Description Usage Arguments Details Value References Examples
Similaritybased filter for removing label noise from a dataset as a preprocessing step of classification. For more information, see 'Details' and 'References' sections.
1 2 3 4 5 
formula 
A formula describing the classification variable and the attributes to be used. 
data, x 
Data frame containing the tranining dataset to be filtered. 
... 
Optional parameters to be passed to other methods. 
graph 
Character indicating the type of graph to be constructed. It can be chosen between 'GG' (Gabriel Graph) and 'RNG' (Relative Neighborhood Graph). See 'References' for more details on both graphs. 
classColumn 
positive integer indicating the column which contains the (factor of) classes. By default, the last column is considered. 
ENG
builds a neighborhood graph which can be either Gabriel Graph (GG) or
Relative Neighborhood Graph (RNG) [S\'anchez et al., 1997]. Then, an
instance is considered as 'potentially noisy' if most of its neighbors have a different class. To decide whether such
an instance 'X' is removed, let S be the subset given by 'X' together with its neighbors from the same class.
Compute the majority class 'C' among the neighbors of examples in S, and remove 'X' if its class is not 'C'.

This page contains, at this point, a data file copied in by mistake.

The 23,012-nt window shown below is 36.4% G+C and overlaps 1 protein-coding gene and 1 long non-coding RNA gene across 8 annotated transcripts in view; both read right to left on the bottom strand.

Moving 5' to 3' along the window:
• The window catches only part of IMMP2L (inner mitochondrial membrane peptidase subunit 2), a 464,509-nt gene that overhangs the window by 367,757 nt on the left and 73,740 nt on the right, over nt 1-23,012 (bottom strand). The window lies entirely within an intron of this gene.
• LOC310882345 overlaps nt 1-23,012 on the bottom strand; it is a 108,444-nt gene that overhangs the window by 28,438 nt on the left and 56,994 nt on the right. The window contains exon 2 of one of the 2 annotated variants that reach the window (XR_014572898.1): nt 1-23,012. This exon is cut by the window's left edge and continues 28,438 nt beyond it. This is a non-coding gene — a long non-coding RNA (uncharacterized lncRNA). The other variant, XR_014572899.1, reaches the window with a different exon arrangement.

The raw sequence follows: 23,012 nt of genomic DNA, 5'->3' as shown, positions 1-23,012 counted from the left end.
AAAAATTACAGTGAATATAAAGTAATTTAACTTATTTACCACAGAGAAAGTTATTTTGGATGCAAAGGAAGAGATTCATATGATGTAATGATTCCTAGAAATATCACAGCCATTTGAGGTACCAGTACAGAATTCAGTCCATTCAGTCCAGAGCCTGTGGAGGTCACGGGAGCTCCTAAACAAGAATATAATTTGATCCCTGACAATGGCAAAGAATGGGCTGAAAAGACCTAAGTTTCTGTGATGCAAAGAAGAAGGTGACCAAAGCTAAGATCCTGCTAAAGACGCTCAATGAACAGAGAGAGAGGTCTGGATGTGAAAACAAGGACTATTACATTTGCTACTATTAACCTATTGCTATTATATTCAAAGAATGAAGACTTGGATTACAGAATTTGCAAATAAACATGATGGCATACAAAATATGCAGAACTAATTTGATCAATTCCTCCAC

An object of class filter
, which is a list with seven components:
cleanData
is a data frame containing the filtered dataset.
remIdx
is a vector of integers indicating the indexes for
removed instances (i.e. their row number with respect to the original data frame).
repIdx
is a vector of integers indicating the indexes for
repaired/relabelled instances (i.e. their row number with respect to the original data frame).
repLab
is a factor containing the new labels for repaired instances.
parameters
is a list containing the argument values.
call
contains the original call to the filter.
extraInf
is a character that includes additional interesting
information not covered by previous items.
S\'anchez J. S., Pla F., Ferri F. J. (1997): Prototype selection for the nearest neighbour rule through proximity graphs. Pattern Recognition Letters, 18(6), 507513.
1 2 3 4 5 6 7 8 9  # The example is not run because the graph construction is quite timeconsuming.
## Not run:
data(iris)
trainData < iris[c(1:20,51:70,101:120),]
out < ENG(Species~Petal.Length + Petal.Width, data = trainData, graph = "RNG")
print(out)
identical(out$cleanData,trainData[setdiff(1:nrow(trainData),out$remIdx),])
## End(Not run)

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